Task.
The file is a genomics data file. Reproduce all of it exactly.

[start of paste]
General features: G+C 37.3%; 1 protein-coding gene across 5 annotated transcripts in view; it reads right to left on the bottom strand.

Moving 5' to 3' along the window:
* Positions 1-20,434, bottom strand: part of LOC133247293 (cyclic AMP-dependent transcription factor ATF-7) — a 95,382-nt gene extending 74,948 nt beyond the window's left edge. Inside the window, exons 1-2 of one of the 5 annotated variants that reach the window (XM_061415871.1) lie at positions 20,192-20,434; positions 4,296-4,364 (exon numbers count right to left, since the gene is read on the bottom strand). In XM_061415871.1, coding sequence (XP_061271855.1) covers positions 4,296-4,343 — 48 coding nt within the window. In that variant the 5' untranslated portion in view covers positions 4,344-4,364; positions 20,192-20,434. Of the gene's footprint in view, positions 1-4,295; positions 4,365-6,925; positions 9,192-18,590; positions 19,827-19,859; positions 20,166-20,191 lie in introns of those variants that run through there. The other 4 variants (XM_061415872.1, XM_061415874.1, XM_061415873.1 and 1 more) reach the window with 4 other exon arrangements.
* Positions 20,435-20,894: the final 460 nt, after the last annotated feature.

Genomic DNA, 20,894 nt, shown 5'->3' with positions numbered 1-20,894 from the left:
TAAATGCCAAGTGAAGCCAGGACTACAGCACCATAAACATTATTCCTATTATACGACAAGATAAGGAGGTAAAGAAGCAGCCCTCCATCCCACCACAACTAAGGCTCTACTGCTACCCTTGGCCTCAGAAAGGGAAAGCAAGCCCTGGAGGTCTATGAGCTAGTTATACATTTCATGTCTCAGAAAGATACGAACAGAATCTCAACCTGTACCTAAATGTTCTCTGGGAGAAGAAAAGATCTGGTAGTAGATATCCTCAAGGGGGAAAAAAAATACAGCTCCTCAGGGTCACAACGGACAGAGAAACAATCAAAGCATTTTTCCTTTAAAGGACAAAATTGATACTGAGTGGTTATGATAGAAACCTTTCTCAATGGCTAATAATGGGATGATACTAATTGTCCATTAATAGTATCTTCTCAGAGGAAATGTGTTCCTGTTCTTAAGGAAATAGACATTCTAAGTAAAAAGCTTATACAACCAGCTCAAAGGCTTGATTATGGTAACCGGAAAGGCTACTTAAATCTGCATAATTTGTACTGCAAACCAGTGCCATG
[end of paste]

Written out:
General features: G+C 37.3%; 1 protein-coding gene across 5 annotated transcripts in view; it reads right to left on the bottom strand.

Moving 5' to 3' along the window:
* Positions 1-20,434, bottom strand: part of LOC133247293 (cyclic AMP-dependent transcription factor ATF-7) — a 95,382-nt gene extending 74,948 nt beyond the window's left edge. Inside the window, exons 1-2 of one of the 5 annotated variants that reach the window (XM_061415871.1) lie at positions 20,192-20,434; positions 4,296-4,364 (exon numbers count right to left, since the gene is read on the bottom strand). In XM_061415871.1, coding sequence (XP_061271855.1) covers positions 4,296-4,343 — 48 coding nt within the window. In that variant the 5' untranslated portion in view covers positions 4,344-4,364; positions 20,192-20,434. Of the gene's footprint in view, positions 1-4,295; positions 4,365-6,925; positions 9,192-18,590; positions 19,827-19,859; positions 20,166-20,191 lie in introns of those variants that run through there. The other 4 variants (XM_061415872.1, XM_061415874.1, XM_061415873.1 and 1 more) reach the window with 4 other exon arrangements.
* Positions 20,435-20,894: the final 460 nt, after the last annotated feature.

Genomic DNA, 20,894 nt, shown 5'->3' with positions numbered 1-20,894 from the left:
TAAATGCCAAGTGAAGCCAGGACTACAGCACCATAAACATTATTCCTATTATACGACAAGATAAGGAGGTAAAGAAGCAGCCCTCCATCCCACCACAACTAAGGCTCTACTGCTACCCTTGGCCTCAGAAAGGGAAAGCAAGCCCTGGAGGTCTATGAGCTAGTTATACATTTCATGTCTCAGAAAGATACGAACAGAATCTCAACCTGTACCTAAATGTTCTCTGGGAGAAGAAAAGATCTGGTAGTAGATATCCTCAAGGGGGAAAAAAAATACAGCTCCTCAGGGTCACAACGGACAGAGAAACAATCAAAGCATTTTTCCTTTAAAGGACAAAATTGATACTGAGTGGTTATGATAGAAACCTTTCTCAATGGCTAATAATGGGATGATACTAATTGTCCATTAATAGTATCTTCTCAGAGGAAATGTGTTCCTGTTCTTAAGGAAATAGACATTCTAAGTAAAAAGCTTATACAACCAGCTCAAAGGCTTGATTATGGTAACCGGAAAGGCTACTTAAATCTGCATAATTTGTACTGCAAACCAGTGCCATG